--author: Steve Haberman
--website address: http://www.parismurdermysteries.com/
--line to buy book:authorhouse.com
The two men jumped Stanislas outside the burned-out apartment building, and he realized he had made a mistake. He raised his cane to strike, but too late. They muscled him, shouting, up the long flight of stairs and into the drafty room, and then they got serious.
The one with the German accent, grunting exertion, bear hugged him several steps and threw him hard onto a stool, making Stanislas cry out from pain that spiked up his bad leg. Next the accomplice yanked his arms behind, and he went to work, and everything went dark.
And afterwards, when Stanislas jerked to struggle loose, the man with the accent clamped a hand on his shoulder and warned in French, "Monsieur Cassel, please don't." This menacing courtesy frightened Stanislas even more. This stranger, who had helped ambush him, knew his name.
"Monsieur Cassel," the man continued, "you're a powerful examining magistrate here in Paris. You've investigated and solved many crimes. You know the high and mighty and have even indicted some. Fearless, according to the media. But you don't sit in your Ministry of Justice Annex office. And you cannot command the police to rescue you. You're in an abandoned tenement, alone and powerless.
"Our house rules: Not a word, please. I'll talk. You'll listen. You'll answer. A simple shake of your head for a 'no.' A simple nod for a 'yes.' Short and simple . House rules, as I said, because we can't waste time. Understand?"
And Stanislas, through his shock at having walked into a trap, just nodded. House rules.
The man with the accent squeezed his shoulder hard. "Luc has roped your hands behind you. Understand?"
Stanislas nodded yes.
"He's blindfolded you. Understand?"
"He's taken away your cane. Briefly, monsieur, you're our prisoner. Do you understand how serious your situation is?"
A cell phone beeped. Another man answered, Luc, no doubt, Stanislas guessed, and in French and on the second ring, as though expecting the caller. In the near silence, as Luc listened, someone somewhere outside in the fog pounded an angry beat on congas. Through the throb, Stanislas could hear behind him Luc mumble words that sounded like code. Something about bringing the car around. Something about keeping the headlights low. Do this, Luc ordered. Do that. And Stanislas thought, they're going to kill me.
Luc flipped shut his cell with a harsh click. He had finished chatting. "Three minutes," he said. "Now what, gag him?"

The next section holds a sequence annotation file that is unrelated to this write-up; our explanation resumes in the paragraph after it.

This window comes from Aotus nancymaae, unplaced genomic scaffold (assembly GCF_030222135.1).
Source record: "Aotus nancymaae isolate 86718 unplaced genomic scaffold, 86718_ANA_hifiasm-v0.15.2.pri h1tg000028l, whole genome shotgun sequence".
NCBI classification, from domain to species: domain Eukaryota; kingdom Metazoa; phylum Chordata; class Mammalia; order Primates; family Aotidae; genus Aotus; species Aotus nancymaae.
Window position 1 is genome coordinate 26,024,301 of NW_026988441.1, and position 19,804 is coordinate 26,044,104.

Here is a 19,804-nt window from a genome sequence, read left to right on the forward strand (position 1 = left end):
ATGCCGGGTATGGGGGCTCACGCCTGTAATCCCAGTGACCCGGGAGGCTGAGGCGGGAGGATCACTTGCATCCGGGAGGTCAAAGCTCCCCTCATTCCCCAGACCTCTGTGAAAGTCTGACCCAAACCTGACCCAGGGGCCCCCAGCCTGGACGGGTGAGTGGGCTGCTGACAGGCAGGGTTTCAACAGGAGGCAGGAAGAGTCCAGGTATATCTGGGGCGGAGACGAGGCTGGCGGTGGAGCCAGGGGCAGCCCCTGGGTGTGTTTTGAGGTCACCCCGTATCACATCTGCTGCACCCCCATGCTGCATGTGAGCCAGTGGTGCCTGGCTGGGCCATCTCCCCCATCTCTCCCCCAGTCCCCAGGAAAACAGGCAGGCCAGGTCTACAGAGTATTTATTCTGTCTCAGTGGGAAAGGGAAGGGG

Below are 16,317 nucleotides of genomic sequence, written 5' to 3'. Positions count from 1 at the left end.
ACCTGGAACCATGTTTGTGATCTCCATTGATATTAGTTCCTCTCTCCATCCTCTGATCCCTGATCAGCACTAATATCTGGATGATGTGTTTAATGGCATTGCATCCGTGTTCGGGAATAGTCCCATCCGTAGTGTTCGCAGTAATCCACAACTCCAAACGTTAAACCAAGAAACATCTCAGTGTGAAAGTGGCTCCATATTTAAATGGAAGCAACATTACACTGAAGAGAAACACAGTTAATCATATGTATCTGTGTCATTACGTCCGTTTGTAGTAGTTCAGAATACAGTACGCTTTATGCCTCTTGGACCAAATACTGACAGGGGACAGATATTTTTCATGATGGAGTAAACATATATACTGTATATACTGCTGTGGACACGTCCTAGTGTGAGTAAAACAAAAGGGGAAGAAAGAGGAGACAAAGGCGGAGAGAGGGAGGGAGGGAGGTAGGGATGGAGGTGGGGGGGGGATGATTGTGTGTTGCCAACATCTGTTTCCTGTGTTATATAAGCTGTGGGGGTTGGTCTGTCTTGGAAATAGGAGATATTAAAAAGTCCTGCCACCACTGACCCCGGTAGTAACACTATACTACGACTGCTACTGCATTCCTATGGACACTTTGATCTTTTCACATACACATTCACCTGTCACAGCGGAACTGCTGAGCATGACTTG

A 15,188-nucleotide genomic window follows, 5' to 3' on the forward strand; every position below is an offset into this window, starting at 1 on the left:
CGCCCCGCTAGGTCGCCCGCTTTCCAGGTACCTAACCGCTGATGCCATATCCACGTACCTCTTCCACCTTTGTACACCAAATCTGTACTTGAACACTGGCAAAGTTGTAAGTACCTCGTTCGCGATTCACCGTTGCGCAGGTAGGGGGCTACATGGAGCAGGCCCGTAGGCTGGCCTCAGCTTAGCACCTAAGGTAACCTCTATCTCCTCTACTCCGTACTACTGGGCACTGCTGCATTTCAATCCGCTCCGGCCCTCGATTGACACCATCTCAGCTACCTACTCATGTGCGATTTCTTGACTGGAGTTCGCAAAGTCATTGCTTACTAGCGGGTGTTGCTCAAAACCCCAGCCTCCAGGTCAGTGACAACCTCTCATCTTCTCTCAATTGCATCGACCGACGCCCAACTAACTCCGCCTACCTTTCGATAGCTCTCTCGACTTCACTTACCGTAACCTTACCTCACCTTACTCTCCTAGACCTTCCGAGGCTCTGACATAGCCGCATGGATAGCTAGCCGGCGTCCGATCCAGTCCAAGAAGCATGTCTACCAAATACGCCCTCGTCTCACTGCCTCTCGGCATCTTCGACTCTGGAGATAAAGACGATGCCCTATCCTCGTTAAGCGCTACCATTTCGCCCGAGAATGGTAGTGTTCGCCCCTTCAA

"At this hour, Luc? Who'd hear him? Monsieur Cassel, listen carefully. One time and one time only. You've an interrogation tomorrow afternoon at your Justice Annex office, yes?"
They knew not just his name and profession, but where his office now was, Stanislas realized. He nodded yes.
"Your witness to question, the esteemed Monsieur Louis Boucher?"
They had somehow gained access to confidential information too, he saw. Yes.
"You'll question the esteemed Monsieur Boucher about the murder of the pensioner Leon Pincus, agreed?"
Still more secret dossier material revealed. Again, yes.
"You'll go easy on our Monsieur Boucher."
Not a request, but a demand. Stanislas hesitated.
The man with the accent clapped him on the side of the head and uttered in a low voice near his ear. "I said, go easy on him, please. Don't be stubborn. Save your crime fighting heroics for someone else. What time did he leave his apartment that morning? Does he take his strolls daily? Was he terrified when that crazy Monsieur Pincus confronted him? You see? Easy questions."
Stanislas sighed and at last nodded.
"Don't work yourself up over this case," the man continued, still in a low voice. "It's not worth it. After all, this Monsieur Pincus was what? A nothing, what you call one of your Little Miseries, living out his life in squalor. Investigate other dossiers, and we"ll forget you."
Stanislas shifted his head slightly right. The man had moved behind him with ponderous steps.
"Two minutes," the man named Luc said, also sounding as if he had stepped back. "Two minutes."
"Two minutes, Luc? In that case, a moment to spare. Any questions, Monsieur Cassel? You may speak."
"Who are you?" Stanislas asked, his own voice sounding thin and weak.
"Who are we?" The man chuckled. "Luc, hear that? Why we're friends of Monsieur Boucher."
"Good," Luc replied, also laughing. "Friends of Louis Boucher, I like that. One minute," he added.
Stanislas tensed his fingers on his thighs for the blow. The conga player ripped off several beats and stopped. Stanislas heard only the dreary mutter of rain, splattering into the gutter outside a window. The quiet unnerved him, and after a moment more he blurted out, "Are you there?"
He heard the rain. He heard his heart beating out his fear. But he detected nothing else. He waited, motionless, sweating.